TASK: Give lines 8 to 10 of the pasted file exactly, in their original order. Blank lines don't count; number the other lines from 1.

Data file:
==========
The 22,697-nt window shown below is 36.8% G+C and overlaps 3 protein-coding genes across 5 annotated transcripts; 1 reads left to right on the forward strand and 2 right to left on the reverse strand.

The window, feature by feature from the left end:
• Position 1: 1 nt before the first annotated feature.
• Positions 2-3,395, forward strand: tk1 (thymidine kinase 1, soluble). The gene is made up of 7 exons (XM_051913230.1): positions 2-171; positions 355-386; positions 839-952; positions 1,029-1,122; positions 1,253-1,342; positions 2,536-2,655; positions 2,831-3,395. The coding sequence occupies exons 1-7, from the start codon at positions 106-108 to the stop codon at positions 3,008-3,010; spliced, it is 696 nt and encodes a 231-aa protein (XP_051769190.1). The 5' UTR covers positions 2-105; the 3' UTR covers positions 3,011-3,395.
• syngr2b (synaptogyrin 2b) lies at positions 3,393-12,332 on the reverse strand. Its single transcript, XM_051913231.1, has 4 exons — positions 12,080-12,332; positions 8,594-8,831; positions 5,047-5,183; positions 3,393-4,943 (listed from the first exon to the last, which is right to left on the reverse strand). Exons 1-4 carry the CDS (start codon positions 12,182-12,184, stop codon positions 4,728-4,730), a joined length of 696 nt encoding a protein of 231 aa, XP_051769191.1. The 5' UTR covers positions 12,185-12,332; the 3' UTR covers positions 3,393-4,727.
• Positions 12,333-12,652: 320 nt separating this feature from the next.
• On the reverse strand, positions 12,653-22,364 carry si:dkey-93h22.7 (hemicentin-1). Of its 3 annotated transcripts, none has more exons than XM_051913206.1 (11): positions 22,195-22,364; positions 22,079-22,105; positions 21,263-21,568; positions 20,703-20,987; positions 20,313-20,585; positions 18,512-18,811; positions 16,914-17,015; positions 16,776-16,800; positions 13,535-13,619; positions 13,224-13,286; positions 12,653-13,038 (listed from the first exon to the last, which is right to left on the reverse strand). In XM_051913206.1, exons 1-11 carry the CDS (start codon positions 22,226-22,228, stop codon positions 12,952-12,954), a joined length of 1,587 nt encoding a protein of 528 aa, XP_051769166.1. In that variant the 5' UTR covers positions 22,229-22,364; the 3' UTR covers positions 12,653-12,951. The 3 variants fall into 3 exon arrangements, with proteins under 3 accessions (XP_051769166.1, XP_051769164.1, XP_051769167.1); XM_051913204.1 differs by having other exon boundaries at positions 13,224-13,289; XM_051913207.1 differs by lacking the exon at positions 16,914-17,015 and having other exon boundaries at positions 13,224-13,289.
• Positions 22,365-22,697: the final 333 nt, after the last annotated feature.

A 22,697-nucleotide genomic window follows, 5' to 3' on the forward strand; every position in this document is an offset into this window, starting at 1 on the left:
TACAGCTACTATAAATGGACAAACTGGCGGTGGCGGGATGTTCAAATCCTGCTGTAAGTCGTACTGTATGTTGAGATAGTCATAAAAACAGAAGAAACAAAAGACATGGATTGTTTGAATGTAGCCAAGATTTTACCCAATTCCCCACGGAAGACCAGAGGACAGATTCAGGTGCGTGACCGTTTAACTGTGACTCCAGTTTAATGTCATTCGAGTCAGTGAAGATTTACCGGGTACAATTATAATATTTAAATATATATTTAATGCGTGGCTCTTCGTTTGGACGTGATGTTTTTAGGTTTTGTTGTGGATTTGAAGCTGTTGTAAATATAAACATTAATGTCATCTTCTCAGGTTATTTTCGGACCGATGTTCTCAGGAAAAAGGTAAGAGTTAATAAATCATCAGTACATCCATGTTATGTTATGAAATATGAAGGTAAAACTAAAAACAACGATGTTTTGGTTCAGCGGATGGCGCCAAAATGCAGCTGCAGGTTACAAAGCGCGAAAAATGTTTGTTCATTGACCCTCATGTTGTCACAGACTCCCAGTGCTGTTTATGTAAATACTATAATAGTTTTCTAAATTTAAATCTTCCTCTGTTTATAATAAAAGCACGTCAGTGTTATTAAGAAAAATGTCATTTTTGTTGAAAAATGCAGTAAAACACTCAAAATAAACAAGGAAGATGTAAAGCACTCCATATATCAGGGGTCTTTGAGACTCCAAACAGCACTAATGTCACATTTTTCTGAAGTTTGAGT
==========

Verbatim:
• Positions 22,365-22,697: the final 333 nt, after the last annotated feature.

A 22,697-nucleotide genomic window follows, 5' to 3' on the forward strand; every position in this document is an offset into this window, starting at 1 on the left:
TACAGCTACTATAAATGGACAAACTGGCGGTGGCGGGATGTTCAAATCCTGCTGTAAGTCGTACTGTATGTTGAGATAGTCATAAAAACAGAAGAAACAAAAGACATGGATTGTTTGAATGTAGCCAAGATTTTACCCAATTCCCCACGGAAGACCAGAGGACAGATTCAGGTGCGTGACCGTTTAACTGTGACTCCAGTTTAATGTCATTCGAGTCAGTGAAGATTTACCGGGTACAATTATAATATTTAAATATATATTTAATGCGTGGCTCTTCGTTTGGACGTGATGTTTTTAGGTTTTGTTGTGGATTTGAAGCTGTTGTAAATATAAACATTAATGTCATCTTCTCAGGTTATTTTCGGACCGATGTTCTCAGGAAAAAGGTAAGAGTTAATAAATCATCAGTACATCCATGTTATGTTATGAAATATGAAGGTAAAACTAAAAACAACGATGTTTTGGTTCAGCGGATGGCGCCAAAATGCAGCTGCAGGTTACAAAGCGCGAAAAATGTTTGTTCATTGACCCTCATGTTGTCACAGACTCCCAGTGCTGTTTATGTAAATACTATAATAGTTTTCTAAATTTAAATCTTCCTCTGTTTATAATAAAAGCACGTCAGTGTTATTAAGAAAAATGTCATTTTTGTTGAAAAATGCAGTAAAACACTCAAAATAAACAAGGAAGATGTAAAGCACTCCATATATCAGGGGTCTTTGAGACTCCAAACAGCACTAATGTCACATTTTTCTGAAGTTTGAGT